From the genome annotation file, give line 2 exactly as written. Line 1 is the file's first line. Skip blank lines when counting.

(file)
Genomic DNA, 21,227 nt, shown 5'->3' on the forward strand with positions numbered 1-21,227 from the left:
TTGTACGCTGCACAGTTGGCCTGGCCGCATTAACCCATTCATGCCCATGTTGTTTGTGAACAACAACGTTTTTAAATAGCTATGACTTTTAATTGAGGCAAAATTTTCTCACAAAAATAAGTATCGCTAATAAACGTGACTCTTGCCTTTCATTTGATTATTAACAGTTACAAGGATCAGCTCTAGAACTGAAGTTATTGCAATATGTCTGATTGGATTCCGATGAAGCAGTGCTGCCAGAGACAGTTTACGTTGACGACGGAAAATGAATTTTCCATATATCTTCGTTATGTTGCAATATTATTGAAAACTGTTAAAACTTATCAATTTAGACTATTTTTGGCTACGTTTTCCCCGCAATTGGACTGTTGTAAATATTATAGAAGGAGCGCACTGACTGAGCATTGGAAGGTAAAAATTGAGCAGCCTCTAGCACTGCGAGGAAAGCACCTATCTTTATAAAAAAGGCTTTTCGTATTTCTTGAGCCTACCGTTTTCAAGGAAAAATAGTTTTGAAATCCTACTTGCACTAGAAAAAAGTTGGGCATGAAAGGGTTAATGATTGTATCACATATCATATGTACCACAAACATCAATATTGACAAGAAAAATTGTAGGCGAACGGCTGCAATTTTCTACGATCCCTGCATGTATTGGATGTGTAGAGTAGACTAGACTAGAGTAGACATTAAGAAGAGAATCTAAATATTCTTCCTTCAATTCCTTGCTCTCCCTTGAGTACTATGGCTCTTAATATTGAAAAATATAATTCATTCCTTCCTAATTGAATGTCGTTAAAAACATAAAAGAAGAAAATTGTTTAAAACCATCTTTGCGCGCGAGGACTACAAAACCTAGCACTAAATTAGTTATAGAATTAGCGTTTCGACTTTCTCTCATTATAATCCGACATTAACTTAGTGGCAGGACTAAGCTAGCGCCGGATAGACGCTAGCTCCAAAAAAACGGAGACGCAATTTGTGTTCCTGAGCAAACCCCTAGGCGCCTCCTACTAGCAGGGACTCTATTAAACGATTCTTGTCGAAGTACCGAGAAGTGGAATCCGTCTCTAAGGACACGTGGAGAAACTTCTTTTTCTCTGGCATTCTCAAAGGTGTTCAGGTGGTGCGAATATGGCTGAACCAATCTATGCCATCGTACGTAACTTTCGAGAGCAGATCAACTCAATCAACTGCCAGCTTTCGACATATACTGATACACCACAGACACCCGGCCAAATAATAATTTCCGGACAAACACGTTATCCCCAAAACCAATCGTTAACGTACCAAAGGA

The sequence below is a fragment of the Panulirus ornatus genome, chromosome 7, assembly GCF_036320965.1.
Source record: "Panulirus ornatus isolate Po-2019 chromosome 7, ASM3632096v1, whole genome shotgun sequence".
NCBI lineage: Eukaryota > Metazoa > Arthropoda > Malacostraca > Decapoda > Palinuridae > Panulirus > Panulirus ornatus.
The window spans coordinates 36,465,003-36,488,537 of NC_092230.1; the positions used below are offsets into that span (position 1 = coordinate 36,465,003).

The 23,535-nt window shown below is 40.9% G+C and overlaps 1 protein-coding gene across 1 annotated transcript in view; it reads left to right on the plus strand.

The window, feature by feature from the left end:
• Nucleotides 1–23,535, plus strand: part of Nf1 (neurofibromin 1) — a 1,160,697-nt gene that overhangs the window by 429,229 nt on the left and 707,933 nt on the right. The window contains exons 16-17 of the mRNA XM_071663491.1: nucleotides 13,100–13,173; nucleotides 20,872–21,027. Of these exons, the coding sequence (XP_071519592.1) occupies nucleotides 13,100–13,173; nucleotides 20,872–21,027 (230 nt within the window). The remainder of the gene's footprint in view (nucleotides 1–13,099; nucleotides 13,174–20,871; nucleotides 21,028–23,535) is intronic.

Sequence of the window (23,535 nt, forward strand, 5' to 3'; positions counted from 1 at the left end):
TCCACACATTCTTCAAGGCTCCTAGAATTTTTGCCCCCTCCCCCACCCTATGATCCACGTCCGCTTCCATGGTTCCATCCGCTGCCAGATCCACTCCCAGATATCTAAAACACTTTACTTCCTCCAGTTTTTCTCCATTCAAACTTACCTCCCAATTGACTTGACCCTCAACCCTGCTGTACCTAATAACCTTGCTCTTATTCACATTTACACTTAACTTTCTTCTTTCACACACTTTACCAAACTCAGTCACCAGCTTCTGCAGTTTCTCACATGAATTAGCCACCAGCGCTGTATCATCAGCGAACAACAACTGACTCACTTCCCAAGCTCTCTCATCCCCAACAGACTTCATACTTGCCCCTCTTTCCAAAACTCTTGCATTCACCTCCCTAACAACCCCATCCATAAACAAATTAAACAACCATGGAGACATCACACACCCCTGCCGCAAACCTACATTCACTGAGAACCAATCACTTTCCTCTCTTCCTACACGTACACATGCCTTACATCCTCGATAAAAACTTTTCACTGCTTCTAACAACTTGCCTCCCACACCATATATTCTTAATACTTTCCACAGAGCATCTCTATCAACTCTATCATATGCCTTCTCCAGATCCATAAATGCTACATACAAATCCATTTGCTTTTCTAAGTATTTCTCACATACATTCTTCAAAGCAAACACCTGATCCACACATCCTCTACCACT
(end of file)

TTGTACGCTGCACAGTTGGCCTGGCCGCATTAACCCATTCATGCCCATGTTGTTTGTGAACAACAACGTTTTTAAATAGCTATGACTTTTAATTGAGGCAAAATTTTCTCACAAAAATAAGTATCGCTAATAAACGTGACTCTTGCCTTTCATTTGATTATTAACAGTTACAAGGATCAGCTCTAGAACTGAAGTTATTGCAATATGTCTGATTGGATTCCGATGAAGCAGTGCTGCCAGAGACAGTTTACGTTGACGACGGAAAATGAATTTTCCATATATCTTCGTTATGTTGCAATATTATTGAAAACTGTTAAAACTTATCAATTTAGACTATTTTTGGCTACGTTTTCCCCGCAATTGGACTGTTGTAAATATTATAGAAGGAGCGCACTGACTGAGCATTGGAAGGTAAAAATTGAGCAGCCTCTAGCACTGCGAGGAAAGCACCTATCTTTATAAAAAAGGCTTTTCGTATTTCTTGAGCCTACCGTTTTCAAGGAAAAATAGTTTTGAAATCCTACTTGCACTAGAAAAAAGTTGGGCATGAAAGGGTTAATGATTGTATCACATATCATATGTACCACAAACATCAATATTGACAAGAAAAATTGTAGGCGAACGGCTGCAATTTTCTACGATCCCTGCATGTATTGGATGTGTAGAGTAGACTAGACTAGAGTAGACATTAAGAAGAGAATCTAAATATTCTTCCTTCAATTCCTTGCTCTCCCTTGAGTACTATGGCTCTTAATATTGAAAAATATAATTCATTCCTTCCTAATTGAATGTCGTTAAAAACATAAAAGAAGAAAATTGTTTAAAACCATCTTTGCGCGCGAGGACTACAAAACCTAGCACTAAATTAGTTATAGAATTAGCGTTTCGACTTTCTCTCATTATAATCCGACATTAACTTAGTGGCAGGACTAAGCTAGCGCCGGATAGACGCTAGCTCCAAAAAAACGGAGACGCAATTTGTGTTCCTGAGCAAACCCCTAGGCGCCTCCTACTAGCAGGGACTCTATTAAACGATTCTTGTCGAAGTACCGAGAAGTGGAATCCGTCTCTAAGGACACGTGGAGAAACTTCTTTTTCTCTGGCATTCTCAAAGGTGTTCAGGTGGTGCGAATATGGCTGAACCAATCTATGCCATCGTACGTAACTTTCGAGAGCAGATCAACTCAATCAACTGCCAGCTTTCGACATATACTGATACACCACAGACACCCGGCCAAATAATAATTTCCGGACAAACACGTTATCCCCAAAACCAATCGTTAACGTACCAAAGGA